Hmm, how many "and's" can I put in this one sentence? This reminds me of a competition for extra credit in one of my CS classes to write a C++ program in "as few statements as possible," where I took the obvious algorithm, completely unrolled the loop, and used logical connectives to stick every statement together into one. I skipped class the day the winner was announced, and the teacher later said he changed the rules and let the class vote for a winner, which wasn't me.
I like to think about initial application of this sentence.
"How old is this bread? A week? You fool! Look at how sick he is! Get some two-week bread immediately, and feed it to him as fast as you can! NO TIME FOR CHEWING."
"The use of semicolons will enable you to construct arbitrarily long sentences".
No, seriously. To reconstruct physics, how about "Use inclined planes to slow down motion; this will enable you to make careful measurements". That's how Galileo got started.
Future creatures, you must find ancient human DNA and revive us, or you will suffer a second apocalypse.
PS: find enclosed our "Voyager Golden Record" that unlocks the coordinates of the Alcor facility in which we stored our bodies. Please take great care to exactly recreate our mind states. DO NOT REVIVE BEFORE YOU HAVE DEVELOPED THE NECESSARY TECHNOLOGY.
If we're talking about knowledge the ancients could immediately use, why bother with physics or macroeconomics? "There are tiny creatures too small to see that spread between living things, and make you sick if too many get into you, but there are ways to kill them" seems a lot more practical.
I would amend that to "soap will kill them". "Ways to kill them" sounds to me like a perfect way of starting a Voodoo Medicine cult, wherein the wisdom of the ancients is used as evidence that the shaman's dance works.
You'd ... lie to them? Good idea: "soap will kill them" would be more instrumentally useful than some actually true but more complicated explanation, and once they figure out you weren't truthful (at which point they'd probably have figured out other ways to defend against microbes besides the hygiene hypothesis) you would've taught them another implicit lesson: Don't trust the authorities!
So, two for the price of one, with the latter unlocking after the first lost its usefulness. Smart!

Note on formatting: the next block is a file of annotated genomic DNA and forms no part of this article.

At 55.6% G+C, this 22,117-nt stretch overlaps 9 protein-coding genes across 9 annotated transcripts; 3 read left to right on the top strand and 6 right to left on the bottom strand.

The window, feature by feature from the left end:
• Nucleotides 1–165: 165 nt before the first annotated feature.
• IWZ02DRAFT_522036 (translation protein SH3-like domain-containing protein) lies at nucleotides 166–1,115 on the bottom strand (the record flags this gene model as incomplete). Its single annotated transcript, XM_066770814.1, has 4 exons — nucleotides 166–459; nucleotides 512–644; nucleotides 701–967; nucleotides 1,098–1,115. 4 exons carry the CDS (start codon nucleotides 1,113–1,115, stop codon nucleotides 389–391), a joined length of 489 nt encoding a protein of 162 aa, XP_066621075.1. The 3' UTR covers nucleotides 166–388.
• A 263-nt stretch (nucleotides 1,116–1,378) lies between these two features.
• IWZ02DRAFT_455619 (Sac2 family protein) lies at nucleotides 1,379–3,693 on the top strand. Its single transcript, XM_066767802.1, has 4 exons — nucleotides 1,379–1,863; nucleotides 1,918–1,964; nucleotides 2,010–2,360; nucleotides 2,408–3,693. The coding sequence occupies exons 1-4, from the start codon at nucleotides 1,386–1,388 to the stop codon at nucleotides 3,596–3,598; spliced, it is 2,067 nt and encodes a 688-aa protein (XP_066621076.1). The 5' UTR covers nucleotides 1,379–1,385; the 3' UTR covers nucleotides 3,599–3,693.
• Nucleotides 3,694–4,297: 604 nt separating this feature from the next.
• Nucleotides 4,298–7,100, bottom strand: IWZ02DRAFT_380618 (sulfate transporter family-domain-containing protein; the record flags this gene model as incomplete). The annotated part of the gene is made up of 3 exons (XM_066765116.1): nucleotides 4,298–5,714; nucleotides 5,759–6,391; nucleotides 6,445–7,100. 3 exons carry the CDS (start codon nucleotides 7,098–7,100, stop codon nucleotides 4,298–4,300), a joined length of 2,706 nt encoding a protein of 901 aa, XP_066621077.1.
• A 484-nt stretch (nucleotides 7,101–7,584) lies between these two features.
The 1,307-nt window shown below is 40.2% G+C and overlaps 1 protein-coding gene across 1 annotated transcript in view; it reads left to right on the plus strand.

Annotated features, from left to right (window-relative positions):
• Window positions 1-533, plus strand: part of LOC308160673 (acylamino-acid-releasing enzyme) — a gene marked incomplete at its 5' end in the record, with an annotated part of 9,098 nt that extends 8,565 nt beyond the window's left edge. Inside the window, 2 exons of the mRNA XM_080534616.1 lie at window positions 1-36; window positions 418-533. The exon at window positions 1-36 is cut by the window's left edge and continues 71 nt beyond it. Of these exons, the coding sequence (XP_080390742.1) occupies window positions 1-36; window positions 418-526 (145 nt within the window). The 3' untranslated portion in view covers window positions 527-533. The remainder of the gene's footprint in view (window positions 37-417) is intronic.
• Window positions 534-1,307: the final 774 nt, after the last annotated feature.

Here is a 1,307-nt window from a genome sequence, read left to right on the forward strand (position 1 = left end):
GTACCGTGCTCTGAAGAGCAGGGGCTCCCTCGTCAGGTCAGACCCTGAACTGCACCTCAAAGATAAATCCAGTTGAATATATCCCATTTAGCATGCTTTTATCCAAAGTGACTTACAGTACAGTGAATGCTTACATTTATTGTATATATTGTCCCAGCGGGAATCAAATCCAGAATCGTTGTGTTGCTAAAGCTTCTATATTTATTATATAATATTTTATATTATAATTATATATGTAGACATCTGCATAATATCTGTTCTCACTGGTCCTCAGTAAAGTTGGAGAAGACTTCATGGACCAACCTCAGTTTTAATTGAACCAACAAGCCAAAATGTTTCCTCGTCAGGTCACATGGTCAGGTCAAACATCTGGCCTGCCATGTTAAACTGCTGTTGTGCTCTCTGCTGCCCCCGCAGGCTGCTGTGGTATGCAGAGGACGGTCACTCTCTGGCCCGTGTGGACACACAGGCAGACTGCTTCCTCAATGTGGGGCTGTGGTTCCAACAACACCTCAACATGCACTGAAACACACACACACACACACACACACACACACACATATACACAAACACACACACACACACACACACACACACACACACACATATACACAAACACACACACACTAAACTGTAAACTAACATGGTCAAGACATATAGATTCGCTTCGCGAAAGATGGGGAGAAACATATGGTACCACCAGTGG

Given the fuzziness, I'll just take it as an exercise in wit:
"LOCKSS: Lots Of Copies Keep Stuff Safe." They'll figure out the science. But we lost all scientific knowledge, I don't want that to happen twice.
"Rub dry wood until it makes like sun." Hopefully the taste of good steak will get them going.
Before constructing the answer, it's usually good to clarify the problem. First, it's probably good to re-frame it in terms of past and present, not the (unknown) future. For example, assuming there were an extinct civilization 100,000 years ago which managed to pass that one sentence on, what bit of wisdom to the ancient Greeks/Babylonians/Etruscans/... would you expect to be most useful? How and why? What does it mean to be useful, anyway? Useful to whom? To them? To us?
Did they come up with that bit of wisdom by themselves and rejected or ignored it, anyway? Would it have been different if it was unearthed as a relic of a past civilization?
Even though innovation, trade and competition in labor, product and capital markets can sometimes harm individual businesses and workers, restricting these forces almost always reduces the total prosperity of a society.
"The world is not made of things with minds, but of small mindless things that obey regular patterns."
As far as major scientific facts go, I am surprised that evolution has yet to be mentioned. Let me try:
"All the complexity of Life on Earth comes from a single origin by the following process: organisms carry the plan to reproduce and make copies of themselves, this plan changes slightly and randomly over time, and the modified plans which lead to better survival and reproduction tend to outcompete the others and to become dominant."
What does it mean to send "one sentence" to the future? Does the future understand English? How precise of a concept can we give them?